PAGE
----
I have been out all except today for a run as I want to be careful and not overdo things which would be so easy. The trails are everything I could dream of and I have barely scratched the surface. There is so much exploring to be done. We have also had some nicer weather which had Monty in full view looking as spectacular as ever. The next morning we woke to the contrast of an inch or so of snow in the valley and still snowing. That mornings run was more a trek through knee deep snow once I had climbed 200 metres or so. Just amazing. This to me is what trail running is all about. I have entered the Chamonix vertical km at the end of June. For those who are not familiar with this race format, it is a race that has 1000 metres of ascent and usually all squeezed into a very short distance. The Chamonix race is 3.5km short, so as you can calculate is a very steep race I managed to give it a go a few days ago. It is an incredible climb that zig zags its way up under the chair lift. It was completed in 36 minutes last year which defies belief when you are on it and have resorted to a walk as running has become either impossible or pointless as it is slower than a good walk. At the top there is some simple scrambling which breaks up the max effort a little. When I arrived at the top, puffing and panting, it was snowing and I was stepping into a few fresh inches. There was some old drifts that were over head height and as I stopped and gazed around I spotted a Ibex on the rocks nearby staring at me. I whipped my camera out and slowly walked towards it. It didn’t seem bothered at all with my presence and let me get within 20 metres where I could get a picture. I turned and dashed back down the km. On the subject of nature, I have also been really happy to spot some marmots. The first time was when I reached a chairlift at 1800m and all that could be heard was the piercing warning cry from one. I quickly spotted one, the two and then realised there were around 5 looking at me from around 150 metres away. As I approached them they soon dived into there burrow. The next time I seemed to catch one unawares as I got within about 5-10 metres of it.

While nosing around in a shop I picked up a flyer for a race called the Trail Du Gypaete which is quite close by. It has a 71km category with nearly 5000 metres of ascent and descent. I may have to enter! So other than the lifetimes worth of trails to run, there are plenty of races to keep me busy. I suppose I had better get myself a job soon to pay for this new life!P1020674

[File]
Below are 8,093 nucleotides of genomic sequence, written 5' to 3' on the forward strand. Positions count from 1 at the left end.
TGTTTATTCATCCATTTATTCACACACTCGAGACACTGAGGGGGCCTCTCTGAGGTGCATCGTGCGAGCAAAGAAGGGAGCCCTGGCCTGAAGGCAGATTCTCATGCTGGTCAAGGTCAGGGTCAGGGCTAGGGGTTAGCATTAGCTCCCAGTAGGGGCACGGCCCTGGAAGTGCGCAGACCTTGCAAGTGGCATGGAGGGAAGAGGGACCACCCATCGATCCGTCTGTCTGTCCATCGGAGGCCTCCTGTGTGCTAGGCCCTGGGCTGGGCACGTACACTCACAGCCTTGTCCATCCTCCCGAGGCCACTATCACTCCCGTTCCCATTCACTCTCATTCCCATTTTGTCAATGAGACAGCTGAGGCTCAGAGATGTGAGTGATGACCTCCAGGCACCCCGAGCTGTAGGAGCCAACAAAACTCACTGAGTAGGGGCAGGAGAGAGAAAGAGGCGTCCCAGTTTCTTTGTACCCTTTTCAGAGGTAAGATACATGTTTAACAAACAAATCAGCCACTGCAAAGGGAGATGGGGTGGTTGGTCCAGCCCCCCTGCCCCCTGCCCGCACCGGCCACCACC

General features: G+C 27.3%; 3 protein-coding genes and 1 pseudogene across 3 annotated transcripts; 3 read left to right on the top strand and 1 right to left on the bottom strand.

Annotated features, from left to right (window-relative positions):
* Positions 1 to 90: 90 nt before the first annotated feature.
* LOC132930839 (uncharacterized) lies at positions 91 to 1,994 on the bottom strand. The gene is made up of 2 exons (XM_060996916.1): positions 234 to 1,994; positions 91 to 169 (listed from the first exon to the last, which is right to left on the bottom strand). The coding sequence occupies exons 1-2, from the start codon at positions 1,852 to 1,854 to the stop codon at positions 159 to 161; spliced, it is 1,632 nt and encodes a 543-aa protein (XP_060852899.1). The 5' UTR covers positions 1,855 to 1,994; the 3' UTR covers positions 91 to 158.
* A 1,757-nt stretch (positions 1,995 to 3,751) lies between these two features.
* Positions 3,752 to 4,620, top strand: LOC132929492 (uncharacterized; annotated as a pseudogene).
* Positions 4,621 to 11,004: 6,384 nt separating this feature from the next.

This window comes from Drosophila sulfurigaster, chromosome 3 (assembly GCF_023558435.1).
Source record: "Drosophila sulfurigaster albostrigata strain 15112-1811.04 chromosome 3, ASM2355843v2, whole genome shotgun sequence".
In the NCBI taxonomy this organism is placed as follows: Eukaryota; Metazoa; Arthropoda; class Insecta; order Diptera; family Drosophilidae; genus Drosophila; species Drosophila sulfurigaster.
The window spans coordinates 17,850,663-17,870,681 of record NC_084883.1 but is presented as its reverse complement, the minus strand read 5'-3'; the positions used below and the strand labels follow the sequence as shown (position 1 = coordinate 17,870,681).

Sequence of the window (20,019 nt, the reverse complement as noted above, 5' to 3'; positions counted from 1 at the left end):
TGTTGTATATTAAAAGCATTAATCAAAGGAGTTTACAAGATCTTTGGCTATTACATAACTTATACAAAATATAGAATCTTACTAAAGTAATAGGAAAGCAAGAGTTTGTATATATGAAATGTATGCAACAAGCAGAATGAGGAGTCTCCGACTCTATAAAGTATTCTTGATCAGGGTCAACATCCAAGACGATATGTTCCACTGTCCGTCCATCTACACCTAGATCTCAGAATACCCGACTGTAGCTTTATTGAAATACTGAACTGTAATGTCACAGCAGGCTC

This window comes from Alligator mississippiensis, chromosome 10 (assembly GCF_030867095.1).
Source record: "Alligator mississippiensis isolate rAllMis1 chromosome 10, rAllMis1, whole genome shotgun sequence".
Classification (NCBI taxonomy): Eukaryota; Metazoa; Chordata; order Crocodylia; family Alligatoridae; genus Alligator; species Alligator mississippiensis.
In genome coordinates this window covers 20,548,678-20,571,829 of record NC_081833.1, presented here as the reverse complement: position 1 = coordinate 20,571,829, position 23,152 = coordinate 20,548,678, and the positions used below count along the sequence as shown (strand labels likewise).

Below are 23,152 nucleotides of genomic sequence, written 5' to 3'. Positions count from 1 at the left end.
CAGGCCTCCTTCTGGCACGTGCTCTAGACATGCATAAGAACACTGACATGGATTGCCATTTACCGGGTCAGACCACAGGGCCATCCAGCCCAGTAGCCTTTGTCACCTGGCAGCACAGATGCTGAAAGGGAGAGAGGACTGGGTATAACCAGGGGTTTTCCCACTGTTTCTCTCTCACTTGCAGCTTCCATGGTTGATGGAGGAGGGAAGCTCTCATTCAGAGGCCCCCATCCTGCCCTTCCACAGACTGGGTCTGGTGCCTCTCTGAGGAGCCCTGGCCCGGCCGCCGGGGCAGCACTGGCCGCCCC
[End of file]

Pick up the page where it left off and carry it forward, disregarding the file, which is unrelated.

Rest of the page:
5 thoughts on “Life changes

  1. Sounds amazing Neil. You’re so fortunate to have the mountains on your doorstep, perfect place for UTMB training. I’m not even a tiny bit jealous…..honest.

  2. Sounds like alpine life is for you! I am heading out to chamonix on 4th July until the 7th to do a recce the utmb coarse. If you are about would be great to catch up? SDW 100 next up for me, enjoy those trails….

  3. Neil, Hats off to you. You’re one of the few people that actually realises that all the material things in the world don’t actually matter and whilst you are relatively free you take advantage of that freedom. Everybody has it – I’ve seen a lot of “you lucky this” or “fortunate that” messages during your transformation, but the reality is that you’re not lucky or fortunate… well, you are, but the point is that you have made your own luck and fortune because you’ve had the balls to play a hand, take the risk and never live wondering what if.

    You’ll find a way of getting by and will adjust your lifestyle to suit. You know what the other life is like, been there, done it, know you can go back if you have to so it should hold no fear and not get in the way of you living the life you really want to. Hat’s off to you sir, if a tiny fraction of the population did the same then the world would be a less materialistic and happier place. Keep the dream as a reality captain and I hope to see you on the trails again soon!

    • Thanks Chris. Yes it is funny that pretty much everyone says that we are lucky, when in fact it was hard to do this, and yes, it was after all just a decision. But I must say as I look out of the door towards the Mont Blanc massif I do indeed feel lucky. Lucky to have made that scary decision and to leave the familiar behind. The mountains hold a magic for me, and if this only works out for the summer, then I will be getting one of the greatest most memorable summers of my life so far. Give me a shout when you are next out this way.
      Neil